This Instructable will teach you how to identify, hack and use an old camcorder CRT viewfinder without the use of a service manual as those can be hard to come by (especially for older cameras). These little tubes are great for things like Heads Up Displays (HUDs) eg, wearable computers, and many other uses. They usually take standard composite video which is nice.
These viewfinders can usually be found on 1980's era camcorders and can be acquired pretty cheaply from thrift stores/flea markets/eBay.
I will put this here: CRTs contain hazardous voltages within and I will NOT be held responsible for your safety. USE caution when performing the operations outlined in this instructable.
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Step 1: Materials and Items/Tools Required
The list of Items required for this
- Digital Multimeter or other device for testing continuity. (LED and battery work here).
- Variable power supply or standard ATX power supply (for figuring out supply voltage for the tube)
- Phillips head screwdriver (not shown)
- alligator clip leads for power supply and video source.
- RCA connector, color doesn't matter here.
- Source for composite video (in this instructable I will be using an old compaq armada)
- wire cutters/strippers
- that should be it for tools
- MOST IMPORTANT: THE CRT VIEWFINDER YOU WANT TO HACK.
Step 2: Opening the Viewfinder
Pretty self explanatory. Just find any screws and remove them.
The locations of screw holes can vary between manufacturers so the number/location of screws depends on your model/unit.
Step 3: Finding the Ground Pin.
To find the ground pin What you do is look for any component with a metal enclosure and touch one lead of the multimeter to there, then touch the other lead to the connector where the main cable comes in. Make sure the meter is set to continuity, EG diode test mode. The reading you are looking for in the meter should be around 1-2 ohms.
Step 4: Finding the Power Pin
To find the power pin, look for a nearby fuse or a thicker trace coming from the pins. mark these on the bottom of the board or write it down somewhere so you don't forget them because they are needed in the next step.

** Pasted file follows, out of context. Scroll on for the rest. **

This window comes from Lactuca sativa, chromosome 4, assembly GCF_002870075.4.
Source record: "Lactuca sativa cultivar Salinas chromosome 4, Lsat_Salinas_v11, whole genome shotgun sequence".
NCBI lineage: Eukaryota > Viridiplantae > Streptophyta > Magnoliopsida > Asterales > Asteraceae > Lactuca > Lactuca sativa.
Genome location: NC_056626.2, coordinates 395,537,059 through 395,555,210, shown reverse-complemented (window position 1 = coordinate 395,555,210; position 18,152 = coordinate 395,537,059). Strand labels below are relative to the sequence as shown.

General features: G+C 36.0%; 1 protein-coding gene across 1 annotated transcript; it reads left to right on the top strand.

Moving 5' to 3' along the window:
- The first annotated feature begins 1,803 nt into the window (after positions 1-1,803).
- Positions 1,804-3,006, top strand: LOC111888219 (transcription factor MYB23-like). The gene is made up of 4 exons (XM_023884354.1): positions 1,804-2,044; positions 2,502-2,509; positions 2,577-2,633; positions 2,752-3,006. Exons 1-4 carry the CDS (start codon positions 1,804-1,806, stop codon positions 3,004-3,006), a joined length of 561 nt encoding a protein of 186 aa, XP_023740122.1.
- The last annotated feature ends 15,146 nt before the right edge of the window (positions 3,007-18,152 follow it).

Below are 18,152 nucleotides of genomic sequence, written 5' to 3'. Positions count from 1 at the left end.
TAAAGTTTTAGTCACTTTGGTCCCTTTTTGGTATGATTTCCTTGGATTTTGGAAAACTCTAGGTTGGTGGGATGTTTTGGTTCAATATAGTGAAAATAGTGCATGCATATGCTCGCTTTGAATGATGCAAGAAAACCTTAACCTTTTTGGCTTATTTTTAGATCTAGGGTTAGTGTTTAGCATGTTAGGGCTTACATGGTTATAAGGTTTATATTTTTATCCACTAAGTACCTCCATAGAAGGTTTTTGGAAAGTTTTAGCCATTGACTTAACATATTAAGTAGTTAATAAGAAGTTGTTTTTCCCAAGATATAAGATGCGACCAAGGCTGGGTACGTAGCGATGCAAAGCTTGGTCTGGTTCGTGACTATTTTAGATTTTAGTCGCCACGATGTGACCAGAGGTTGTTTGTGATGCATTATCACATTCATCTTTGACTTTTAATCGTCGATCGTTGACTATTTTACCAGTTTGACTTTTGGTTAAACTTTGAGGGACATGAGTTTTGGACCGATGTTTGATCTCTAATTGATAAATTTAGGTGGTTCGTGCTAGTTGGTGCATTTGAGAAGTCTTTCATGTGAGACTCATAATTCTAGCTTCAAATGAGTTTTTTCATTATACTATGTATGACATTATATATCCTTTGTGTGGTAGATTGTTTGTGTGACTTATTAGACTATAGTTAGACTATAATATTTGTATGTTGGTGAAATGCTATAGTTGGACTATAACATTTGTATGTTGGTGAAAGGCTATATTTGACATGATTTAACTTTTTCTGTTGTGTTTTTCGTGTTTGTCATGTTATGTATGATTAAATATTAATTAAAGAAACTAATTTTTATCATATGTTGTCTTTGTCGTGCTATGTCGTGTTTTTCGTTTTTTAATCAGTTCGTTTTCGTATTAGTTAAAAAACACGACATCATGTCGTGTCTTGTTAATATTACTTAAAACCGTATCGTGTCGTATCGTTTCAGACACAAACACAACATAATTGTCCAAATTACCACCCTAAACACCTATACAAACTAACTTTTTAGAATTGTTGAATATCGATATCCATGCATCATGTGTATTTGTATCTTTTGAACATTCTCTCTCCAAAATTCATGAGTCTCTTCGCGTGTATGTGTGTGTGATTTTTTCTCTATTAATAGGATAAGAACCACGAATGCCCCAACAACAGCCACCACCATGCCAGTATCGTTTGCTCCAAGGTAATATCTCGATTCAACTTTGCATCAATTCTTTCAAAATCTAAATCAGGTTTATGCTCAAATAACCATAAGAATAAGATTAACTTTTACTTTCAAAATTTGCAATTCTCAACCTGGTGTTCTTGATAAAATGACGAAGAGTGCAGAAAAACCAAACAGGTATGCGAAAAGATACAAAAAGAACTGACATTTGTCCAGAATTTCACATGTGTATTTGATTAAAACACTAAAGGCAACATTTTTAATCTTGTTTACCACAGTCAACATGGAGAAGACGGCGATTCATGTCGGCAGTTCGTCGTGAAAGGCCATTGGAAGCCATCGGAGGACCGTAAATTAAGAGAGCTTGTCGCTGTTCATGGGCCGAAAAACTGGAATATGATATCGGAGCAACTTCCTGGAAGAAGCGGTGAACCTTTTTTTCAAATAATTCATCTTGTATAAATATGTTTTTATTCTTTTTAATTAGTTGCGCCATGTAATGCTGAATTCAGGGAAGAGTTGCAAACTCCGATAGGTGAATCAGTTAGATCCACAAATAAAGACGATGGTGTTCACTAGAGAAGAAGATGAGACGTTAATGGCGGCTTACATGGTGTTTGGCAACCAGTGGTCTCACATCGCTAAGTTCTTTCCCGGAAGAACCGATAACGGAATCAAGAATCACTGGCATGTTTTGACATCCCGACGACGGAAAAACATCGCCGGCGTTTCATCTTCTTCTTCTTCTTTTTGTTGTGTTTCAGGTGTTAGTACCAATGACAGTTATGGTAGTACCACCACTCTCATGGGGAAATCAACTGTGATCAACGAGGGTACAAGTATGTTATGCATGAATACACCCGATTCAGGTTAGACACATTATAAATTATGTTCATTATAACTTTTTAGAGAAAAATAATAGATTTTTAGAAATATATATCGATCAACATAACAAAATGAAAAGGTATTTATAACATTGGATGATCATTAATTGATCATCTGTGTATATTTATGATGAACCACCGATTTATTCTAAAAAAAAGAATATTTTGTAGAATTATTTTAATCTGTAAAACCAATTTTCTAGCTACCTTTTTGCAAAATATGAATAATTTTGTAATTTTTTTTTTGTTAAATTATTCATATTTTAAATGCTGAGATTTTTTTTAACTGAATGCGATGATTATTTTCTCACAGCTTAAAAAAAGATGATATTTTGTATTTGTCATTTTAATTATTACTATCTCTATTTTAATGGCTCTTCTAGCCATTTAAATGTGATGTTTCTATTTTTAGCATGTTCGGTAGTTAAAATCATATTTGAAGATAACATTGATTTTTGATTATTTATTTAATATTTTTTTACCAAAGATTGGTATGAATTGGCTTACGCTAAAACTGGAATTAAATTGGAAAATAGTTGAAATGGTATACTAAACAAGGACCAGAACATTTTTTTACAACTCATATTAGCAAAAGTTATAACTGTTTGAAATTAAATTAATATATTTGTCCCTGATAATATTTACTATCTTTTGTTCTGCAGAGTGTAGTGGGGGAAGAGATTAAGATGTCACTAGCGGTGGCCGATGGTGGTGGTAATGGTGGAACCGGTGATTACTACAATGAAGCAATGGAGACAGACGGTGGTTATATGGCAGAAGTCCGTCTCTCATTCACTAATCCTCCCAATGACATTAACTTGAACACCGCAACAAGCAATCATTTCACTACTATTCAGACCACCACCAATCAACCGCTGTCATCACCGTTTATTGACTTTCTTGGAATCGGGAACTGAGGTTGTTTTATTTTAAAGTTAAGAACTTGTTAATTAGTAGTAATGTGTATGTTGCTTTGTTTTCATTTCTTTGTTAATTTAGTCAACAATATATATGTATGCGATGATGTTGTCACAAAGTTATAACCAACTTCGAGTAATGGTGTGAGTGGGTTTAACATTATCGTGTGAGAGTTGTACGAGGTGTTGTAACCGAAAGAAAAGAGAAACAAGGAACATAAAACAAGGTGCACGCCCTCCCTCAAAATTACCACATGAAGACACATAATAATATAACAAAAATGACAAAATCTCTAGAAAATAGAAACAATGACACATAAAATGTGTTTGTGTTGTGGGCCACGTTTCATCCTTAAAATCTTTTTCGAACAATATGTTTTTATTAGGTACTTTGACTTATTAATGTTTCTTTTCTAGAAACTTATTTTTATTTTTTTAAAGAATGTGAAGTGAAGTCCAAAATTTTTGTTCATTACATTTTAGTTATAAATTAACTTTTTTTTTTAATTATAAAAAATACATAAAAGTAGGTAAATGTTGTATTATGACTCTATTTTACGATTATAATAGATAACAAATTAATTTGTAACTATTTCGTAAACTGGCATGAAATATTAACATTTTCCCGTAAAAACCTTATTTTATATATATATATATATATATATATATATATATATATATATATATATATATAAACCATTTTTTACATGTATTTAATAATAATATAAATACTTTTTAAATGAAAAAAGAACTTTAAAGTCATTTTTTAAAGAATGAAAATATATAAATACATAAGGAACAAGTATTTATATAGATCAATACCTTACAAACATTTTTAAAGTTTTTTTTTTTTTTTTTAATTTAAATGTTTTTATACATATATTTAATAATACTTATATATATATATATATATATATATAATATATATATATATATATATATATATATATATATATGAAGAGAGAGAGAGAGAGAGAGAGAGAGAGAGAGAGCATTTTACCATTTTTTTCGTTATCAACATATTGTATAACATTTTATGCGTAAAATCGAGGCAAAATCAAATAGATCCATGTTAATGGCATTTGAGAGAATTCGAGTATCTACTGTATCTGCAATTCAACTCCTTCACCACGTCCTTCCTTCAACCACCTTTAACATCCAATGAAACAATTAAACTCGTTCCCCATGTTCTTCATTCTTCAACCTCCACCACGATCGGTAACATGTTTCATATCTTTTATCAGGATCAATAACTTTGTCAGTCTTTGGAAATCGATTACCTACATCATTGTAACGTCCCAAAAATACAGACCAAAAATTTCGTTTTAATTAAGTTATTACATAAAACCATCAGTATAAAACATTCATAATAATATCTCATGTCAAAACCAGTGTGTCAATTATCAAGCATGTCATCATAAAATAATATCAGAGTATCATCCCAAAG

If the camera powers up still then just check the pins with a multimeter till you locate the power pins and check the voltage. write down any pin numbers/voltages before taking the rest of the camera apart. Do the above (first sentence) IF the camera wont power up. The displays do not have any voltage regulators as they are fed from the camera directly.
Step 5: Figuring Out the Voltage of the Viewfinder
This is relatively easy once you have found the power and ground pins. Connect your power source to the conncting wires that plug into that connector of the viewfinder and set the power supply voltage to its LOWEST SETTING. Once that is set, SLOWLY increase the voltage to 5 volts while watching the CRT. when the screen glows you have found the input voltage. If not, then increase the voltage till the screen glows. DO NOT EXCEED 12 VOLTS.
This is the part where you want to be careful as the CRT can contain high voltage.
Step 6: Figuring Out the Video
This step is relatively easy too. get an RCA connector and connect the outer copper to the video ground. This can be figured out the same way as with the power ground. Then connect the RCA connector to some device with composite video, an old portable dvd player works well. get the center white/yellow/red (whatever color is in your cable) wire and probe the rest of the pins till you see an image on the screen. When you see an image, write down the wire colors or pins.
Use caution here too with the CRT because of the voltage it produces ~500-1000V
see the image notes for the first image for my video wires. On mine, green is video ground and yellow is video in.
Step 7: DONE
Put the display back together and have fun. use it with a raspberry pi, or other things.
Hope you like my instructable. Feel free to leave any comments.
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